Euro-legislators’ perspective on Turkey: Easier said than done…

Stefano Braghiroli

Abstract

This paper examines the way in which the Members of the European Parliament (MEPs) frame Turkey and how it affects their voting stance towards Ankara in the parliamentary debates. Recent studies (Baldwin 2005; Braghiroli 2012; Canan-Sokullu 2011) have demonstrated that the “Turkey discourse” and the issue of Turkish European Union (EU) membership produce a very divisive impact on the voting dynamics and voting alignments in the European Parliament (EP). Given its national and political significance, the issue has a high divisive potential that might sensibly affect MEPs’ individual behaviour.

The parliamentary positions on Ankara’s European ambitions range from enthusiastic support to open Turkophobia. What is even more striking is the wide variety of individual positions generally identifiable within the same political/ideological area. The same might be said with respect to the impact of MEPs’ nationality and domestic traditions. In this respect, the “Turkey discourse” emerges as a cross-cleavage and at the same time highly salient issue. To what extent are MEPs’ different perceptions and representations of Turkey reflected in the way they vote when Turkey is at stake in the EP? And, what is the impact of this state of things on groups’ internal cohesion?

In this paper we will try to address these questions. Therefore, we will first present how MEPs look at Turkey and how they vote when Turkey-related votes are at stake. We will then cross these two dimensions to assess the level of match between legislators’ feelings and actual voting behaviour at the individual level. Two different sources of data will be used in the analysis. In order to capture MEPs’ perceptions of Turkey elite survey data will be used, while MEPs’ voting behaviour will be assessed in the light of their expressed votes. This will allow us to assess MEPs’ liberté de manœuvre vis-à-vis their respective political group (and national delegation) and the identification of pragmatic or idealistic/identitarian behavioural styles affecting their voting decisions.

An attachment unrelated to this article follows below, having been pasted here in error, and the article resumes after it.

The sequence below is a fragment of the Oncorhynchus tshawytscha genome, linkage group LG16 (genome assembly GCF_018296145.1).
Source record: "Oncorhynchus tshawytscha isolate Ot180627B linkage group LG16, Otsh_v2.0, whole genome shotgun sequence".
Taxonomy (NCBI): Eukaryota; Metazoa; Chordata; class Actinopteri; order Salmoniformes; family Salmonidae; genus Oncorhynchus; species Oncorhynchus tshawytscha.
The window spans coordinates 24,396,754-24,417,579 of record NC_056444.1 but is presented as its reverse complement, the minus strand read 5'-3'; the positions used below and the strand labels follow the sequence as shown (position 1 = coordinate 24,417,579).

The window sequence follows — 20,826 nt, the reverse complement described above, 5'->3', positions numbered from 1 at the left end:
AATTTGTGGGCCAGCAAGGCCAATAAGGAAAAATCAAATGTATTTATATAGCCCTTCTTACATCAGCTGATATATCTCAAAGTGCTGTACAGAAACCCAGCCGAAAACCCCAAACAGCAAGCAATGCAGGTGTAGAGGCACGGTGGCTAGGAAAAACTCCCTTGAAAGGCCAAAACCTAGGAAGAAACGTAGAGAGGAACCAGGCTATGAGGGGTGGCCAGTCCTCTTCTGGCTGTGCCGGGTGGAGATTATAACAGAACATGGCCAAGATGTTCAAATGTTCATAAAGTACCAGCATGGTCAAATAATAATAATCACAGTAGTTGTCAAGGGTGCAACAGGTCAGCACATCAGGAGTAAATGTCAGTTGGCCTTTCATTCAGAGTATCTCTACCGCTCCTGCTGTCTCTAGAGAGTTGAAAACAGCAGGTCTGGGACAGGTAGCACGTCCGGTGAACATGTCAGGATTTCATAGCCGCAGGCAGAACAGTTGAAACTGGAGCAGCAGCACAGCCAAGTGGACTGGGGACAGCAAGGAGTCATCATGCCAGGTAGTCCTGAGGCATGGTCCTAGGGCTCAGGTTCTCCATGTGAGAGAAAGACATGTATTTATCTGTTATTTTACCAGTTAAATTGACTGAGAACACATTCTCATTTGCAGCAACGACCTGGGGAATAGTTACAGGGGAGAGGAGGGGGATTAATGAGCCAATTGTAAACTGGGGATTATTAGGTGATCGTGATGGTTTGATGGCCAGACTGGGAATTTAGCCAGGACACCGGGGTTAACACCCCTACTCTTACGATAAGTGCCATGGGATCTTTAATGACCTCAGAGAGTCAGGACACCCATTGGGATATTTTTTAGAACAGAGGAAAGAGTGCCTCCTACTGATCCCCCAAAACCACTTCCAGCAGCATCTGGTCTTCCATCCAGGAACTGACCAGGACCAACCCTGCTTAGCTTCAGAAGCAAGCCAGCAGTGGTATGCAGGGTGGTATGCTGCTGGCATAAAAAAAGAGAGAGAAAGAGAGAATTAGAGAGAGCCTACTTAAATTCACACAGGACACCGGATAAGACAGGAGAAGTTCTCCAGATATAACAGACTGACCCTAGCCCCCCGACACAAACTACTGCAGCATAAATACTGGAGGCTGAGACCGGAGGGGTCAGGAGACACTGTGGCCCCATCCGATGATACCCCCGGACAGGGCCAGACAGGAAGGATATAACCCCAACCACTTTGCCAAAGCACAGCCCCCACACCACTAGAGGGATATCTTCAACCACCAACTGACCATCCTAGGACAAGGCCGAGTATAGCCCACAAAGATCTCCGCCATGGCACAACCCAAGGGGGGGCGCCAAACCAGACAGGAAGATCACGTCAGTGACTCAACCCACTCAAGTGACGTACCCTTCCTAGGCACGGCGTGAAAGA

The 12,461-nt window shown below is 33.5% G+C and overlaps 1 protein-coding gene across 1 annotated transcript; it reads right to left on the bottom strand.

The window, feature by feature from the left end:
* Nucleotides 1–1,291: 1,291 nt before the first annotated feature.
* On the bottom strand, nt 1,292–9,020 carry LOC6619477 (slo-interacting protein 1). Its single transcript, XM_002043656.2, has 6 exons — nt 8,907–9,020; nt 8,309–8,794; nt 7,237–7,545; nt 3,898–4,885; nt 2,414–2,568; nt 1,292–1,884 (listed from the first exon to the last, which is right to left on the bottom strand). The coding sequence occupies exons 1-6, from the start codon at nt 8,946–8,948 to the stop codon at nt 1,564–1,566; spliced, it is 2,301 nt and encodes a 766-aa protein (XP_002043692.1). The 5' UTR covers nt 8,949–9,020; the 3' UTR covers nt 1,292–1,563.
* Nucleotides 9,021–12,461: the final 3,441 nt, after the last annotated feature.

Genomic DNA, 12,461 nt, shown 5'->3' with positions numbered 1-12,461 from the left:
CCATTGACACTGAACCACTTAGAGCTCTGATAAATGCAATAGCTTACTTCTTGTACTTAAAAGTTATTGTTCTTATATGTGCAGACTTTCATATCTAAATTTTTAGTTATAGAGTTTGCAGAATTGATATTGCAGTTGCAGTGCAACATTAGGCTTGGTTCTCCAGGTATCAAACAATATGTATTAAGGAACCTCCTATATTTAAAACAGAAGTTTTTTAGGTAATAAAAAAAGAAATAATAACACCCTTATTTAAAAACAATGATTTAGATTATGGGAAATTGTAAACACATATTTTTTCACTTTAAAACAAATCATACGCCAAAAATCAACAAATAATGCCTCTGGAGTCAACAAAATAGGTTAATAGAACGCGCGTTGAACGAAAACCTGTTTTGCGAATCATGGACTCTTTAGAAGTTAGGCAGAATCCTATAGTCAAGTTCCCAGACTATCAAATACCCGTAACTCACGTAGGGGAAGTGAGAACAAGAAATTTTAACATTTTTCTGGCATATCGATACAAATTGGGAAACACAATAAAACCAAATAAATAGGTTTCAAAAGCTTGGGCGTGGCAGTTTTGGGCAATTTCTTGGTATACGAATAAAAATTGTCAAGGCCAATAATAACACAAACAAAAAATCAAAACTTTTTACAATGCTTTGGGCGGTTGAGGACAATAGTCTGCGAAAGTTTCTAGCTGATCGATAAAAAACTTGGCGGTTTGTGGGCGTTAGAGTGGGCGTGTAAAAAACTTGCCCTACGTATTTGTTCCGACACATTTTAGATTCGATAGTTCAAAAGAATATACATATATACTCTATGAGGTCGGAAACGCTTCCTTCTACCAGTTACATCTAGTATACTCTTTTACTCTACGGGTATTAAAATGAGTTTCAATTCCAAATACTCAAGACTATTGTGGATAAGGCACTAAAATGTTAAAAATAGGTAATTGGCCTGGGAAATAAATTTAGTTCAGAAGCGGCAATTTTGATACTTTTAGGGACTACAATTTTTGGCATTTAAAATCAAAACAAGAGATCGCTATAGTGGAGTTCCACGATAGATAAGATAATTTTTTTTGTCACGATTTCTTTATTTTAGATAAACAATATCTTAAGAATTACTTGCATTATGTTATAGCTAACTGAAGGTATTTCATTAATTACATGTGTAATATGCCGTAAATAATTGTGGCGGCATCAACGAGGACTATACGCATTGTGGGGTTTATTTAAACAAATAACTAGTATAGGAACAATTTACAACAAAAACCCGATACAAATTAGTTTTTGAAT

pdf. WorkingPaper#008

ISLAMOFOBIA AND MAMMA GLI TURCHI! AN ANALYSIS OF ITALIAN PUBLIC AND ELITE OPINION ON TURKEY

Ebru Ş. Canan

Abstract

The contested nature of Islam and democracy in Europe among the public and political circles inextricably relates to the EU membership of Turkey – predominantly Muslim but a secular state founded on democratic values and principles. This paper examines the debate over Turkey and its accession to the EU within the context of religion, democracy and the question of the compatibility of these two from mass and political elite opinion level in Italy. The debate over Turkish accession to the EU not only does the preferences of the decision making elite but also opinions of their electorates – mass public – play an indispensable role. This paper surges into public and political elite perspectives on Islam along the lines with whether it is considered compatible with democratic values. This paper questions Islam, democracy, Turkey and EU also with reference to the degree which religious fundamentalism is a threat to Italian elite and public, and on what grounds judgments on Turkey’s EU membership are articulated. The core questions addressed in the paper read: “How do European publics and political elite view whether Muslim Turkey is compatible with membership of the EU and its ‘democracy’?” and “What implications shall we draw out of this analysis for the state of Islam and democratic compatibility?” It provides an empirical investigation into temporal (2004 through 2006) changes and the public-elite cleavage in Italy presenting a quantitative discussion of the data from the Italian Elite Survey (IES) (2004), European Elite Survey (EES) (2006) and Transatlantic Trends Surveys (TTS) (2004 and 2006). In conclusion, this paper generates implications for Italians attitudes towards Islam and Islam’s compatibility with democracy in particular, and bridging the culturalreligious divide between the ‘other’ Muslim and Turk in Italy and Italians approaches to cultural-religious diversity in general.

pdf. WorkingPaper#001